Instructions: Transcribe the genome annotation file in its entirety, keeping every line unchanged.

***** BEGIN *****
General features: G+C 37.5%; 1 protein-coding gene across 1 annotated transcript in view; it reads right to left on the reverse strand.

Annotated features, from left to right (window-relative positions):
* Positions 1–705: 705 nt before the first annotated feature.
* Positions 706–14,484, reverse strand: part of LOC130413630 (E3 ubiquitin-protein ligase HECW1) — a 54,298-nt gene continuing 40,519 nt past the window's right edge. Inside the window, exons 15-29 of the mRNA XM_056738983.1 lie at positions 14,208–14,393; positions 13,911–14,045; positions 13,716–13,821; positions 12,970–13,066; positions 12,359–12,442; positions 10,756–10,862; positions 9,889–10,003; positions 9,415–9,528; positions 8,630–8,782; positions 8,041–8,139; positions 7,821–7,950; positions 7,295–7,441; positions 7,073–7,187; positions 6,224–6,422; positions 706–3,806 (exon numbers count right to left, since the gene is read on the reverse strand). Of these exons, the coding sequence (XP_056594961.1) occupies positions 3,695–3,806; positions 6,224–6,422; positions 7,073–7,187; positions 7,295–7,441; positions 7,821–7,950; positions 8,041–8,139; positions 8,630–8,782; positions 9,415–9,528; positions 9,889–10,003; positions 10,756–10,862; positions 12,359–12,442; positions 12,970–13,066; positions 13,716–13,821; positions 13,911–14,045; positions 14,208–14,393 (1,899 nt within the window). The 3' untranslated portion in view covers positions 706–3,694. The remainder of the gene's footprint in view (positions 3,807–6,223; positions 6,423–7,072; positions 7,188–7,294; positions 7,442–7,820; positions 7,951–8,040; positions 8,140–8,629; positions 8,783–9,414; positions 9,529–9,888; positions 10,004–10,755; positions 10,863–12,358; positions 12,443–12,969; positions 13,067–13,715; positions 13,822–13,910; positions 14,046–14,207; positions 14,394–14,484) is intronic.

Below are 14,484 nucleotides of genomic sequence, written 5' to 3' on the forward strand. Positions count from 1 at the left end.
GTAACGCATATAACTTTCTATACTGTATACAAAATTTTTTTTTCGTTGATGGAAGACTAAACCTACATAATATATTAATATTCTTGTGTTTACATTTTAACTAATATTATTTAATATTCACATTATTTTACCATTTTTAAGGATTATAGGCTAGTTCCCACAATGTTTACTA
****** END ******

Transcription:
General features: G+C 37.5%; 1 protein-coding gene across 1 annotated transcript in view; it reads right to left on the reverse strand.

Annotated features, from left to right (window-relative positions):
* Positions 1–705: 705 nt before the first annotated feature.
* Positions 706–14,484, reverse strand: part of LOC130413630 (E3 ubiquitin-protein ligase HECW1) — a 54,298-nt gene continuing 40,519 nt past the window's right edge. Inside the window, exons 15-29 of the mRNA XM_056738983.1 lie at positions 14,208–14,393; positions 13,911–14,045; positions 13,716–13,821; positions 12,970–13,066; positions 12,359–12,442; positions 10,756–10,862; positions 9,889–10,003; positions 9,415–9,528; positions 8,630–8,782; positions 8,041–8,139; positions 7,821–7,950; positions 7,295–7,441; positions 7,073–7,187; positions 6,224–6,422; positions 706–3,806 (exon numbers count right to left, since the gene is read on the reverse strand). Of these exons, the coding sequence (XP_056594961.1) occupies positions 3,695–3,806; positions 6,224–6,422; positions 7,073–7,187; positions 7,295–7,441; positions 7,821–7,950; positions 8,041–8,139; positions 8,630–8,782; positions 9,415–9,528; positions 9,889–10,003; positions 10,756–10,862; positions 12,359–12,442; positions 12,970–13,066; positions 13,716–13,821; positions 13,911–14,045; positions 14,208–14,393 (1,899 nt within the window). The 3' untranslated portion in view covers positions 706–3,694. The remainder of the gene's footprint in view (positions 3,807–6,223; positions 6,423–7,072; positions 7,188–7,294; positions 7,442–7,820; positions 7,951–8,040; positions 8,140–8,629; positions 8,783–9,414; positions 9,529–9,888; positions 10,004–10,755; positions 10,863–12,358; positions 12,443–12,969; positions 13,067–13,715; positions 13,822–13,910; positions 14,046–14,207; positions 14,394–14,484) is intronic.

Below are 14,484 nucleotides of genomic sequence, written 5' to 3' on the forward strand. Positions count from 1 at the left end.
GTAACGCATATAACTTTCTATACTGTATACAAAATTTTTTTTTCGTTGATGGAAGACTAAACCTACATAATATATTAATATTCTTGTGTTTACATTTTAACTAATATTATTTAATATTCACATTATTTTACCATTTTTAAGGATTATAGGCTAGTTCCCACAATGTTTACTA